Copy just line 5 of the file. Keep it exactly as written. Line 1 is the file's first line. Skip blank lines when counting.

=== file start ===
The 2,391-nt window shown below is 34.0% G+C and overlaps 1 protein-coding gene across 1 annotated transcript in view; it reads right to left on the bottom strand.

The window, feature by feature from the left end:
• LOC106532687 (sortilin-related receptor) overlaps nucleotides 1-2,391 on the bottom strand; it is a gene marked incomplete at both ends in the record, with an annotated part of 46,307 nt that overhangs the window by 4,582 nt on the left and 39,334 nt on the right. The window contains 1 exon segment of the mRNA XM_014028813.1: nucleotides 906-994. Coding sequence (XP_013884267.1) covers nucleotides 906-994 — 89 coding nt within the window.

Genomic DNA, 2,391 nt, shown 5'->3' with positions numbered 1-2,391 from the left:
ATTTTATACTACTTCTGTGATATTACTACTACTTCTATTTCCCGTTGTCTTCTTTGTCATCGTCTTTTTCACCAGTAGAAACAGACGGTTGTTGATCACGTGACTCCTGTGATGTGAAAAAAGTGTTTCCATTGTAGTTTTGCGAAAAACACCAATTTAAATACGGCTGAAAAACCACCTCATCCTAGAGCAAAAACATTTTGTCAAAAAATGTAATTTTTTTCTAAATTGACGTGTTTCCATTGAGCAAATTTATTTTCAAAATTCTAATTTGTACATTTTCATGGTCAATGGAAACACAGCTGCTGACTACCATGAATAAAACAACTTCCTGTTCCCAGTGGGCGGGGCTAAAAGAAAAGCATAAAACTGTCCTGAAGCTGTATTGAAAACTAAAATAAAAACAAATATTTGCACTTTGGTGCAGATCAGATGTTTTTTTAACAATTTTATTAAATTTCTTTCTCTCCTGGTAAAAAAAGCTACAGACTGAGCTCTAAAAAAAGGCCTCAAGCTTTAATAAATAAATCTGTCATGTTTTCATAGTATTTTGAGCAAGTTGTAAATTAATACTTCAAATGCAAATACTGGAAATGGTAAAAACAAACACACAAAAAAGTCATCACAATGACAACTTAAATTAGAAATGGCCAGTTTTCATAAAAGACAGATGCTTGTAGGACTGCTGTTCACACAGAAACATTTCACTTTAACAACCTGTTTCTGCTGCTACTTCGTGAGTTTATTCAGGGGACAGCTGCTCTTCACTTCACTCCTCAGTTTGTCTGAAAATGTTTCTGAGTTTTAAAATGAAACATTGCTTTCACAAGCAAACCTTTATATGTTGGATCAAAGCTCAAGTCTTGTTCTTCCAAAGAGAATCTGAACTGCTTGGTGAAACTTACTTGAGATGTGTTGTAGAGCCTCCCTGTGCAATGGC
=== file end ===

ATTTTATACTACTTCTGTGATATTACTACTACTTCTATTTCCCGTTGTCTTCTTTGTCATCGTCTTTTTCACCAGTAGAAACAGACGGTTGTTGATCACGTGACTCCTGTGATGTGAAAAAAGTGTTTCCATTGTAGTTTTGCGAAAAACACCAATTTAAATACGGCTGAAAAACCACCTCATCCTAGAGCAAAAACATTTTGTCAAAAAATGTAATTTTTTTCTAAATTGACGTGTTTCCATTGAGCAAATTTATTTTCAAAATTCTAATTTGTACATTTTCATGGTCAATGGAAACACAGCTGCTGACTACCATGAATAAAACAACTTCCTGTTCCCAGTGGGCGGGGCTAAAAGAAAAGCATAAAACTGTCCTGAAGCTGTATTGAAAACTAAAATAAAAACAAATATTTGCACTTTGGTGCAGATCAGATGTTTTTTTAACAATTTTATTAAATTTCTTTCTCTCCTGGTAAAAAAAGCTACAGACTGAGCTCTAAAAAAAGGCCTCAAGCTTTAATAAATAAATCTGTCATGTTTTCATAGTATTTTGAGCAAGTTGTAAATTAATACTTCAAATGCAAATACTGGAAATGGTAAAAACAAACACACAAAAAAGTCATCACAATGACAACTTAAATTAGAAATGGCCAGTTTTCATAAAAGACAGATGCTTGTAGGACTGCTGTTCACACAGAAACATTTCACTTTAACAACCTGTTTCTGCTGCTACTTCGTGAGTTTATTCAGGGGACAGCTGCTCTTCACTTCACTCCTCAGTTTGTCTGAAAATGTTTCTGAGTTTTAAAATGAAACATTGCTTTCACAAGCAAACCTTTATATGTTGGATCAAAGCTCAAGTCTTGTTCTTCCAAAGAGAATCTGAACTGCTTGGTGAAACTTACTTGAGATGTGTTGTAGAGCCTCCCTGTGCAATGGC